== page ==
Damian Walker

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How Many Years? An Update

Thursday, 1st August 2019

The last time I wrote a blog entry on my compiler project must have been a few years ago. I've worked on it on and off over that time. I decided on a name (BOOPL - Basic Object Orented Programming Language), prepared some documentation and with the help of the Modern Compiler Design book, I wrote the tokeniser.

Since then I also bought a very old but very cheap copy of the "Dragon Book", Compilers: Principles, Techniques, and Tools by Aho, Lam, Sethi & Ullman which is a bit more readable. But I've realised that BOOPL might be a bit complex for my first real compiler projects.

BOOPL supports simple object-orented facilities like objects, and classes with inheritance. It supports data types which are rigidly defined but which can be easily converted from one to another. It supports array and object constants. It was fun to write the specification for it, but given that I'm still learning compiler implementation techniques I've got a bit bogged down in the details. So I decided to switch to something simpler for my first project.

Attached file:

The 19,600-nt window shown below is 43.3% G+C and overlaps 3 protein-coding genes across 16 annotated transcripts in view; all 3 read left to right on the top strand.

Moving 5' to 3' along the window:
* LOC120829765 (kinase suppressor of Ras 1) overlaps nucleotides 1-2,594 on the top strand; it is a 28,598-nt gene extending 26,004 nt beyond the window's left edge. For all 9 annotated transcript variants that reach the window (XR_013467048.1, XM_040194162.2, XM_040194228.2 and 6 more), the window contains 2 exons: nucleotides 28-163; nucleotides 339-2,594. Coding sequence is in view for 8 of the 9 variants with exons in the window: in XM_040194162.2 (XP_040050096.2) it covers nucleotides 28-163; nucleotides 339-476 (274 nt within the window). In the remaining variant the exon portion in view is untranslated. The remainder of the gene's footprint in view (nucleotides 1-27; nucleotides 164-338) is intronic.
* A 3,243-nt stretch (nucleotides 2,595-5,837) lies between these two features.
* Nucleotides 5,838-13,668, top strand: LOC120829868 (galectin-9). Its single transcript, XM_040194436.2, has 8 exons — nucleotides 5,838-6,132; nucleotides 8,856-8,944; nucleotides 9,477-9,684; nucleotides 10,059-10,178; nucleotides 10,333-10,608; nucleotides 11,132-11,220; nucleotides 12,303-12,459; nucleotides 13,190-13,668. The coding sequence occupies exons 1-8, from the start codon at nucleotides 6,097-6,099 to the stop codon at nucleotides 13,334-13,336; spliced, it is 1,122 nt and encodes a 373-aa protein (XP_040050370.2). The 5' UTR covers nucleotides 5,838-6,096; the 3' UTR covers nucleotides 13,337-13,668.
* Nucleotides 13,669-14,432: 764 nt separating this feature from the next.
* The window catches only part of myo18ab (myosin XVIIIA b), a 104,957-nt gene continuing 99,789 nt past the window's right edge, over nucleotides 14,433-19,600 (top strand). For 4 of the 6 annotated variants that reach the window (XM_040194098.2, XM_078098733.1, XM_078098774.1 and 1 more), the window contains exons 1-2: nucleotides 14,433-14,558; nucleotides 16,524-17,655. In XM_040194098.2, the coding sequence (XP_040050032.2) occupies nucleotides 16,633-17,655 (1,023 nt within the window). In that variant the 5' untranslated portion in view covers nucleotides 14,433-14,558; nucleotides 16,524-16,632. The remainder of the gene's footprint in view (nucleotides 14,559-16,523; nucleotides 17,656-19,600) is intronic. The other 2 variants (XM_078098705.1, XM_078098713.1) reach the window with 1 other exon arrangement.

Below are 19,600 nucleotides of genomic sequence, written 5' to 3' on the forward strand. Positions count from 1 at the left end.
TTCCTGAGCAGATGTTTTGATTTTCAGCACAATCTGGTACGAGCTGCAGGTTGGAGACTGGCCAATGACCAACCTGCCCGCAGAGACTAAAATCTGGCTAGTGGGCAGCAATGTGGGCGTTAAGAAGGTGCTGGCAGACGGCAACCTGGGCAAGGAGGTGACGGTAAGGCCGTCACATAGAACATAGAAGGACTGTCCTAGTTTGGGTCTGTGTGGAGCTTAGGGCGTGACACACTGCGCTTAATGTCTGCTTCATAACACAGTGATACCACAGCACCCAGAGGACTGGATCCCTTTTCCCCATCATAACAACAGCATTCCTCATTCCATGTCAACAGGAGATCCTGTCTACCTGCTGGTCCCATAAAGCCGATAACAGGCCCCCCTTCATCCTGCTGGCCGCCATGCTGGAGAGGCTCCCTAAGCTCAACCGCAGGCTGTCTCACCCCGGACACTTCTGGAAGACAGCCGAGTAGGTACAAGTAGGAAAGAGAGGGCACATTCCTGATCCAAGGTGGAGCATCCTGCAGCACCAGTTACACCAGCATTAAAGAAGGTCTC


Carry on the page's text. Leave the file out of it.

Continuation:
Enter Tiny BASIC. It was developed in the 1970s for computers that only had a few kilobytes of RAM, to hold both the interpreter and the program it was running. For that reason it was designed to be extremely simple - almost unusably simple even by the standards of that time.

The only data type available was the integer. Strings could only be used in PRINT statements for output. Variables were represented by a single letter, so there were 26 of them. And you couldn't store more data using arrays, as they weren't supported. These are the big limitations on what you can do with Tiny BASIC.

There are other limitations too. There were no functions in the original implementation. Commands were few, and there wasn't even a FOR loop. You had to implement your own loops using IF...THEN...GOTO. There were no logical operators, so AND and OR had to be simulated using chains of IF...THEN statements. On the up side there was a GOSUB and RETURN, though, so spaghetti code was avoidable. And computed GOTOs, although not very readable, allowed a rudimentary form of "case" construct.

Very early on people did expand the language. Some implementations added FOR loops, arrays, and a couple of functions including a random number generator. But my intent is to develop the original Tiny BASIC language, first as an interpreter, then as a compiler.

I'm hoping that if I delve deep enough into various archives on the Internet I will be able to find a library of example programs to use to test my implementation. Failing that, I might prepare myself for the mental exercise or torture of developing something in this language myself.